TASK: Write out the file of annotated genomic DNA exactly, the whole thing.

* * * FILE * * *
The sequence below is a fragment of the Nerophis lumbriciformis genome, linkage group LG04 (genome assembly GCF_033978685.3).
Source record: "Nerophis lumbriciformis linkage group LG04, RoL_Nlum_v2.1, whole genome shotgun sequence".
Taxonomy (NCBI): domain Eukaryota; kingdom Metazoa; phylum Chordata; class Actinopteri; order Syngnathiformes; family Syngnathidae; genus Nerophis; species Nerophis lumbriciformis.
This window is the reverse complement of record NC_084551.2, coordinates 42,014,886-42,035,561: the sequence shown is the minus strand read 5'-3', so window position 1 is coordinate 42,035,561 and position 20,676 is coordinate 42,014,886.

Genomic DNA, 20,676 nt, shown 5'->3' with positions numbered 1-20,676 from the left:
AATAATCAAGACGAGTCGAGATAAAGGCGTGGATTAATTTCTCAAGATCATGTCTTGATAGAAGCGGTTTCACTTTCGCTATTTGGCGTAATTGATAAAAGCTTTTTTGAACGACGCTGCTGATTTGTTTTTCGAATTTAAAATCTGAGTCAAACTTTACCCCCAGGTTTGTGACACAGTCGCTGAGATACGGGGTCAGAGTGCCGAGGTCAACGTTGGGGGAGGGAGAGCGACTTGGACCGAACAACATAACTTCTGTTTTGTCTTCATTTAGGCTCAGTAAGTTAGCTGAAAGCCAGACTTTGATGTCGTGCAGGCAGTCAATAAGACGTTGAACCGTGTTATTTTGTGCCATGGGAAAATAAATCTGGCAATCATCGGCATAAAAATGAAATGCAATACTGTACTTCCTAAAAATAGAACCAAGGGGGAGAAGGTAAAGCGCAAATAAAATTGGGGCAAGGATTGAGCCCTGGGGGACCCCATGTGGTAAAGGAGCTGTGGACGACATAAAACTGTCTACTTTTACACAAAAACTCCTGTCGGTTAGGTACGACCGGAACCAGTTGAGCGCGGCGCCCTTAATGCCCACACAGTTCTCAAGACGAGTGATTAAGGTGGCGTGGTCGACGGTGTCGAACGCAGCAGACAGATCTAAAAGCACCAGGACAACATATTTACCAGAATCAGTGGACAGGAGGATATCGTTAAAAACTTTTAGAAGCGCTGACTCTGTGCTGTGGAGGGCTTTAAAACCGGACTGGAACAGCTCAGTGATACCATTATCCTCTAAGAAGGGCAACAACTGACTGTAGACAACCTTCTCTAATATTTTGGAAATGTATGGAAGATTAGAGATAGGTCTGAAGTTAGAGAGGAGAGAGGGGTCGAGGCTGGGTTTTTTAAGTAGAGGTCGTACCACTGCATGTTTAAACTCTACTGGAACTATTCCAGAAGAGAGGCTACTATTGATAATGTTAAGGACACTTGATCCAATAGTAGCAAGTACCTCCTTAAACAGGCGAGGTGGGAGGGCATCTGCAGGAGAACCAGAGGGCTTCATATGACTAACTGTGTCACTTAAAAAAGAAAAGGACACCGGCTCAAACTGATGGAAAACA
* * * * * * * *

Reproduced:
The sequence below is a fragment of the Nerophis lumbriciformis genome, linkage group LG04 (genome assembly GCF_033978685.3).
Source record: "Nerophis lumbriciformis linkage group LG04, RoL_Nlum_v2.1, whole genome shotgun sequence".
Taxonomy (NCBI): domain Eukaryota; kingdom Metazoa; phylum Chordata; class Actinopteri; order Syngnathiformes; family Syngnathidae; genus Nerophis; species Nerophis lumbriciformis.
This window is the reverse complement of record NC_084551.2, coordinates 42,014,886-42,035,561: the sequence shown is the minus strand read 5'-3', so window position 1 is coordinate 42,035,561 and position 20,676 is coordinate 42,014,886.

Genomic DNA, 20,676 nt, shown 5'->3' with positions numbered 1-20,676 from the left:
AATAATCAAGACGAGTCGAGATAAAGGCGTGGATTAATTTCTCAAGATCATGTCTTGATAGAAGCGGTTTCACTTTCGCTATTTGGCGTAATTGATAAAAGCTTTTTTGAACGACGCTGCTGATTTGTTTTTCGAATTTAAAATCTGAGTCAAACTTTACCCCCAGGTTTGTGACACAGTCGCTGAGATACGGGGTCAGAGTGCCGAGGTCAACGTTGGGGGAGGGAGAGCGACTTGGACCGAACAACATAACTTCTGTTTTGTCTTCATTTAGGCTCAGTAAGTTAGCTGAAAGCCAGACTTTGATGTCGTGCAGGCAGTCAATAAGACGTTGAACCGTGTTATTTTGTGCCATGGGAAAATAAATCTGGCAATCATCGGCATAAAAATGAAATGCAATACTGTACTTCCTAAAAATAGAACCAAGGGGGAGAAGGTAAAGCGCAAATAAAATTGGGGCAAGGATTGAGCCCTGGGGGACCCCATGTGGTAAAGGAGCTGTGGACGACATAAAACTGTCTACTTTTACACAAAAACTCCTGTCGGTTAGGTACGACCGGAACCAGTTGAGCGCGGCGCCCTTAATGCCCACACAGTTCTCAAGACGAGTGATTAAGGTGGCGTGGTCGACGGTGTCGAACGCAGCAGACAGATCTAAAAGCACCAGGACAACATATTTACCAGAATCAGTGGACAGGAGGATATCGTTAAAAACTTTTAGAAGCGCTGACTCTGTGCTGTGGAGGGCTTTAAAACCGGACTGGAACAGCTCAGTGATACCATTATCCTCTAAGAAGGGCAACAACTGACTGTAGACAACCTTCTCTAATATTTTGGAAATGTATGGAAGATTAGAGATAGGTCTGAAGTTAGAGAGGAGAGAGGGGTCGAGGCTGGGTTTTTTAAGTAGAGGTCGTACCACTGCATGTTTAAACTCTACTGGAACTATTCCAGAAGAGAGGCTACTATTGATAATGTTAAGGACACTTGATCCAATAGTAGCAAGTACCTCCTTAAACAGGCGAGGTGGGAGGGCATCTGCAGGAGAACCAGAGGGCTTCATATGACTAACTGTGTCACTTAAAAAAGAAAAGGACACCGGCTCAAACTGATGGAAAACA